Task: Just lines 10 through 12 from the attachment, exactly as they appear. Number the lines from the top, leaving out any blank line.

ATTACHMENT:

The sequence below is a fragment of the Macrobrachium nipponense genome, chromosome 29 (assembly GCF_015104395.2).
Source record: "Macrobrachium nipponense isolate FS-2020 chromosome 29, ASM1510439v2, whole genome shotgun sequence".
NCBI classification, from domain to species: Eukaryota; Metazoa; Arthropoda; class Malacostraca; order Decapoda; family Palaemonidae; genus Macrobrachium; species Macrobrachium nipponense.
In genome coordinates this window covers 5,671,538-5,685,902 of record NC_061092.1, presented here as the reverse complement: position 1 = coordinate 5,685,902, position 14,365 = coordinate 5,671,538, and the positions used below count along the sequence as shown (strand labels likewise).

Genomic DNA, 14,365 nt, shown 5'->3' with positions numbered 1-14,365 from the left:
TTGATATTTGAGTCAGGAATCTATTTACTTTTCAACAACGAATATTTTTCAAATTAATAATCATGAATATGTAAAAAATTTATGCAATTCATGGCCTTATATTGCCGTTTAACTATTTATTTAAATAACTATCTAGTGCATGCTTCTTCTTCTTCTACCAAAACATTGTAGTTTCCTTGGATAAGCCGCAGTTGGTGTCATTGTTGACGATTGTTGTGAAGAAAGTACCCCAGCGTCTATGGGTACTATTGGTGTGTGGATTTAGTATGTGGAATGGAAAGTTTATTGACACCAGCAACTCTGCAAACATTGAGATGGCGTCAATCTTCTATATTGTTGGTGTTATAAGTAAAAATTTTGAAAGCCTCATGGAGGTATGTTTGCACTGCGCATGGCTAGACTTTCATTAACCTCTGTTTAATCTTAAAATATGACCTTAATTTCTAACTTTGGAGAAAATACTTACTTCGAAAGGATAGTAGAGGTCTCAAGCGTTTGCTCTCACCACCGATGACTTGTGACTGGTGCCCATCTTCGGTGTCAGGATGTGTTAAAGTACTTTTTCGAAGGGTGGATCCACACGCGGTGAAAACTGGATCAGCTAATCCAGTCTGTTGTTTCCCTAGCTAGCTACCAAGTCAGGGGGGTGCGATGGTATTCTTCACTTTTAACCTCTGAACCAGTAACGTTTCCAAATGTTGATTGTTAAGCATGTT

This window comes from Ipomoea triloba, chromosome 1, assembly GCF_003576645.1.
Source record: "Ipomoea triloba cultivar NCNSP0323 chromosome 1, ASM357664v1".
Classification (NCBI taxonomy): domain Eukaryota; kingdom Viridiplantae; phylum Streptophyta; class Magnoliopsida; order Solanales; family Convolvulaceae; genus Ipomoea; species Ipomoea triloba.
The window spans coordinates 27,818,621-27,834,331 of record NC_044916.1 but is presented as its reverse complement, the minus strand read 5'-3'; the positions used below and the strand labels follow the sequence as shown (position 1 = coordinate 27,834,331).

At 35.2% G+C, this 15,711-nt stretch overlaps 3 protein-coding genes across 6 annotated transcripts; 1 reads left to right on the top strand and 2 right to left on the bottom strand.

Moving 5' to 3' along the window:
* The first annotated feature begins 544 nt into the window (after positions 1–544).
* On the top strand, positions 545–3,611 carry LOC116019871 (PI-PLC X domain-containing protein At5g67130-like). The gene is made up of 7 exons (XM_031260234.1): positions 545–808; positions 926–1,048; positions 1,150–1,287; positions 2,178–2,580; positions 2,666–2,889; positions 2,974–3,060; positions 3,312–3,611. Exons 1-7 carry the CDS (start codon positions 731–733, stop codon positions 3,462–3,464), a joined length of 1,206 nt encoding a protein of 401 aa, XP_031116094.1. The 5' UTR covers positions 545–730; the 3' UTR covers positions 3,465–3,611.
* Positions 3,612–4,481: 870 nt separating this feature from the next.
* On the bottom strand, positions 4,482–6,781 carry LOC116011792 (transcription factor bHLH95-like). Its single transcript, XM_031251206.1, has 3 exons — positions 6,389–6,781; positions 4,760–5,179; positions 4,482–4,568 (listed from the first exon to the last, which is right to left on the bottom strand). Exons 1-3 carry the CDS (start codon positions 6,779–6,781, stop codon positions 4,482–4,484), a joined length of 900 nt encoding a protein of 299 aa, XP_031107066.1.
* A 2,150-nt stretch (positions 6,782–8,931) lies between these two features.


The window spans coordinates 27,818,621-27,834,331 of record NC_044916.1 but is presented as its reverse complement, the minus strand read 5'-3'; the positions used below and the strand labels follow the sequence as shown (position 1 = coordinate 27,834,331).

At 35.2% G+C, this 15,711-nt stretch overlaps 3 protein-coding genes across 6 annotated transcripts; 1 reads left to right on the top strand and 2 right to left on the bottom strand.

Moving 5' to 3' along the window: